In this tutorial I will show you the 7 Security Measures to Protect Your Servers.
67.8% of public servers run on Linux. This makes it a lucrative target for hackers. Attackers keep finding new ways to breach into Linux servers all the time, but with proper precautions you can keep hackers at bay.
1. Keep your server updated
As per recent studies, 68% of attacks on servers were targeted on software vulnerabilities. So, the first step to secure your server is to keep all applications updated.
Setup your server and applications to send you a notification as soon as an update is available. Read the update descriptions and see if it contains any bug fixes. If so, apply the patches immediately.
2. Enforce strong network security
All server attacks happen over the network. So, securing the network goes a long way in blocking hackers.
There are several ways to do it:
- Harden the Linux kernel parameters related to networking – This can be done by modifying the values in /etc/sysctl.conf.
- Restrict access to services such as SSH using TCP Wrappers – This can be done by editing /etc/hosts.allow and /etc/hosts.deny.
- Setup a strong firewall using IPTables – Here’s an in-depth post on how to configure firewall in Linux servers
3. Implement a strong user login & password policy
The most vulnerable part of a server is often the users. Hackers use a wide range of attacks such as brute forcing, phishing, drive-by-downloads, etc. to steal valid login details.
So, securing the user logins should be a priority. A few essential steps are:
- Enforce use of strong passwords – Make the passwords at least 20 characters long, and encourage use of password managers.
- Prevent use of old passwords – This will block out anyone silently stealing data using old passwords.
- Lock account after login failures – If the login is locked after a few retries, brute force attacks will fail.
- Use IP restriction where possible – For sensitive services such as SSH or Database, limit the login to pre-approved IPs.
- Use 2-factor authentication if possible – For highly sensitive servers and logins (such as admin), 2-factor authentication is important.
4. Restrict user privileges using the filesystem
The filesystem controls the access privileges of each user. By hardening the filesystem settings, any malware that’s uploaded to the server can be blocked from being executed.
Here are a few tips:
- Prevent modification of core system binaries by making it Immutable (using chattr command).
- Limit access to /boot to only root user.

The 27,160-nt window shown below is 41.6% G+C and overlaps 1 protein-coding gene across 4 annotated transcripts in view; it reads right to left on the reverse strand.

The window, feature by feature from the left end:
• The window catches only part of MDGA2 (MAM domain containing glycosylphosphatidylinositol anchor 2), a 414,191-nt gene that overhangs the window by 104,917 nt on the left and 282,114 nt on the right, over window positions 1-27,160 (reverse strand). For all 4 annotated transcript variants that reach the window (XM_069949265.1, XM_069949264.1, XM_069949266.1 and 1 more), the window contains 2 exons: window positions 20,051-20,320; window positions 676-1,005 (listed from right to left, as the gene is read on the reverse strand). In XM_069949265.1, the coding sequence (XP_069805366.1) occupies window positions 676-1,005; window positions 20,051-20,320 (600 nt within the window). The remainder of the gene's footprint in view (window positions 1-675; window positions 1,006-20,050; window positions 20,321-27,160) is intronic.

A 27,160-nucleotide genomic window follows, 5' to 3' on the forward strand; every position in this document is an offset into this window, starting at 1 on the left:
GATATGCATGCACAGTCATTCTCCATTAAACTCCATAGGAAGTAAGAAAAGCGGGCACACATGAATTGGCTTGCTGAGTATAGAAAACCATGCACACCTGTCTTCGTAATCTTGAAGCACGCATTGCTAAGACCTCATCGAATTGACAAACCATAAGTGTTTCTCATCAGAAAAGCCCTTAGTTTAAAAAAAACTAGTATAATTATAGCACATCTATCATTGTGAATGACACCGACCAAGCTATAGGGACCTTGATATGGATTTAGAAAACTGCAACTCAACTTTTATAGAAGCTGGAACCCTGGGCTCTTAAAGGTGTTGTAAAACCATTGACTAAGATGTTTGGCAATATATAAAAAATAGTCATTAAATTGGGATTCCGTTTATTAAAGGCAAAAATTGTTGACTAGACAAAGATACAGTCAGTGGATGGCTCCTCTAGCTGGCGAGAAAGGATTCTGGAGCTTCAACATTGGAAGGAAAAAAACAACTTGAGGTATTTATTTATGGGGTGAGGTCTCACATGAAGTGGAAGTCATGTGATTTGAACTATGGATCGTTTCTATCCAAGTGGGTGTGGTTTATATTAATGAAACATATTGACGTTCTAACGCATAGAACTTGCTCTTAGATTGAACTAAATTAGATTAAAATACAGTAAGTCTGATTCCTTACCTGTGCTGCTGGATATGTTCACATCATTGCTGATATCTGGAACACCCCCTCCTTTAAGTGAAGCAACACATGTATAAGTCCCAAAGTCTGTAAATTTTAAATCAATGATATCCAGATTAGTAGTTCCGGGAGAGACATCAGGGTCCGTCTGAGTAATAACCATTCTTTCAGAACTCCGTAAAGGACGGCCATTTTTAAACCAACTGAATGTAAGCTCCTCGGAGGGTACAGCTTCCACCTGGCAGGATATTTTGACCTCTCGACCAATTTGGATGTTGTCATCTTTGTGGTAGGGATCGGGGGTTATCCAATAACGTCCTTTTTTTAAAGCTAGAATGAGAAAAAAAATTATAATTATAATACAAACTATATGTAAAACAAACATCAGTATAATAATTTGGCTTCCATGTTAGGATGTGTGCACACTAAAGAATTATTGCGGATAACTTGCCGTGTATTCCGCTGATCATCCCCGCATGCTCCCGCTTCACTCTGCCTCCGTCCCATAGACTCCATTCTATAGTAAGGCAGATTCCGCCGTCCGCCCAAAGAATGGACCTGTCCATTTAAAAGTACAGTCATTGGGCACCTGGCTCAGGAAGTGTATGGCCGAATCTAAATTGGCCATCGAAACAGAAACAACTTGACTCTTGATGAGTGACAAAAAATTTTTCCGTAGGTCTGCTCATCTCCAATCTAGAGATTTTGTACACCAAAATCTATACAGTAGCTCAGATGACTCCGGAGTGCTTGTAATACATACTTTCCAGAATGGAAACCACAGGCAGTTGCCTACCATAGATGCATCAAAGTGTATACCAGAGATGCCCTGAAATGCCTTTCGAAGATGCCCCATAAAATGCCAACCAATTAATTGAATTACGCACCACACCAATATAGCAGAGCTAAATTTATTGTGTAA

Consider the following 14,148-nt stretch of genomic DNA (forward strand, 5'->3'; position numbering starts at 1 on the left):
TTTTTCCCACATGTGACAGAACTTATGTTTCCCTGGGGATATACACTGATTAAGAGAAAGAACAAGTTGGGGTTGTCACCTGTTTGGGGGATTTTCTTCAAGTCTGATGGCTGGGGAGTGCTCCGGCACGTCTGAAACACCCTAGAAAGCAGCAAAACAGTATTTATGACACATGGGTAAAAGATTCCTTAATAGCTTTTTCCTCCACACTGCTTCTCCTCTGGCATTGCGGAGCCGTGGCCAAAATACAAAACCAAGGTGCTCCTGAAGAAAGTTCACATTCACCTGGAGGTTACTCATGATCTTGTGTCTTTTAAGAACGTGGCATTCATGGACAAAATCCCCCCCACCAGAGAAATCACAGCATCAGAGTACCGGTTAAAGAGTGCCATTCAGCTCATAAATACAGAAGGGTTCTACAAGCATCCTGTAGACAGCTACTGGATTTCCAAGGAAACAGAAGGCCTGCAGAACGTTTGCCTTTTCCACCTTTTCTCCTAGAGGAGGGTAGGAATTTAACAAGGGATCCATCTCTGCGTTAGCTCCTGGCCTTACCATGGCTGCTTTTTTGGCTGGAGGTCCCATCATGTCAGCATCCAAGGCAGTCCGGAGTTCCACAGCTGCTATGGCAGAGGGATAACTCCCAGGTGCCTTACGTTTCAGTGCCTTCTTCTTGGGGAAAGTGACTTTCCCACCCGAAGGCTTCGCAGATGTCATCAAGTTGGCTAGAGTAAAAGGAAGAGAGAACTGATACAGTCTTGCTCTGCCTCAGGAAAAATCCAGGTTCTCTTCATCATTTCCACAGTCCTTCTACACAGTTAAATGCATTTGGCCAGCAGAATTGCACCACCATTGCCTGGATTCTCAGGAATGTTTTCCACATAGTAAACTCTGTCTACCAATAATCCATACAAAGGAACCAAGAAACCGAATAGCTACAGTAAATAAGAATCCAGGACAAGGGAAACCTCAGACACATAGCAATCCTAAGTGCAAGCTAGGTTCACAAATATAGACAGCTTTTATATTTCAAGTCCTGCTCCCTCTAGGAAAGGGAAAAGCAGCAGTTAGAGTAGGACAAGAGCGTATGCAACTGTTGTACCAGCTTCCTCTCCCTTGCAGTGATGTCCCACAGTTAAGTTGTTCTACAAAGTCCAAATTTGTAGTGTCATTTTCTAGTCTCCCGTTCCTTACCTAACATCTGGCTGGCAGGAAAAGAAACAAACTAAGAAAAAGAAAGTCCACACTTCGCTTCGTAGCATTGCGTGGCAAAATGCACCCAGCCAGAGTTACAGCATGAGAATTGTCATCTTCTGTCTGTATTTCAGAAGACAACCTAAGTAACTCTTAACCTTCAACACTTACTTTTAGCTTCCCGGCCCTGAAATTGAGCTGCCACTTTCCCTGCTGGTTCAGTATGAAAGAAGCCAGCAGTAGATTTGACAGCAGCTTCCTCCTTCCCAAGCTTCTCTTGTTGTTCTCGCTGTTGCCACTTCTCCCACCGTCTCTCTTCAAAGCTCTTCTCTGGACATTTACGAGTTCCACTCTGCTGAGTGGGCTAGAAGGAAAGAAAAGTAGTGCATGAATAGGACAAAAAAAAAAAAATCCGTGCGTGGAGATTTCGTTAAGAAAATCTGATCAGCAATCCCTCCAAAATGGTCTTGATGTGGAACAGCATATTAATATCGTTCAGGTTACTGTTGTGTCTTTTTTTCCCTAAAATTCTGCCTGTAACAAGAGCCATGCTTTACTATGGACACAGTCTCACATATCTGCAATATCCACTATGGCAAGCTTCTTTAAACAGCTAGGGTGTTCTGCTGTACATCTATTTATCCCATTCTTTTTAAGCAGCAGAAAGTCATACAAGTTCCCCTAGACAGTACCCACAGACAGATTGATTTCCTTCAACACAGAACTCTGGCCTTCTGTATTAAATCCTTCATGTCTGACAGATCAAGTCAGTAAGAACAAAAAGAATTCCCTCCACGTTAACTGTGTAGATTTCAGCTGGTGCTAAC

- Mount user-accessible directories such as web folders, /tmp, and other world-writable folders as “NoExec”
- Block “SetUID” and “SetGID” file creation in world-writable and web folders.
5. Harden the Linux kernel
It is hard to get into a fully patched and updated system. However, there are cases where attackers exploit un-published vulnerabilities and get access to servers. A strong precaution against such a possibility is to harden the Linux Kernel.
There are various solutions for this.
- Use kernel hardening patches such as ExecShield or PaX – Kernel hardening patches protect against common exploits such as buffer overflows, path name attacks, privilege escalation, etc.
- Setup Mandatory Access Control systems such as SELinux or AppArmor – This prevents users from doing any action other than what’s absolutely needed for their service. For eg. a web user won’t be able to access “/etc” configuration directory.
6. Enable malware scanning
Many server attacks start by uploading a malware to the server.
Setup malware scanning on all incoming and outgoing network traffic to block hack attempts. Here are some best practices:
- Integrate anti-virus tools with FTP and Web disk to scan incoming files.
- Use the “iNotify” feature of Linux file systems to trigger a scan when a new file is created.
- Use a Web Application Firewall + anti-virus to scan web traffic.
- Use multiple anti-virus signature databases to make sure no malware gets through your filters.
7. Setup an intrusion detection system
Quick reaction to an intrusion or an intrusion attempt can help you limit any damage done on the server.
Intrusion detection systems (IDS) monitor sensitive directories, logs and processes to notify you of un-usual behavior. Here are the top things to monitor:
- Monitor for processes that’s executed from unknown files or unusual location.
- Monitor system libraries and investigate any change of those files.
- Monitor directories that only the administrator can access. Investigate any access that you do not recognize.
- Monitor network traffic for malware. Setup the system to automatically block malware sources.
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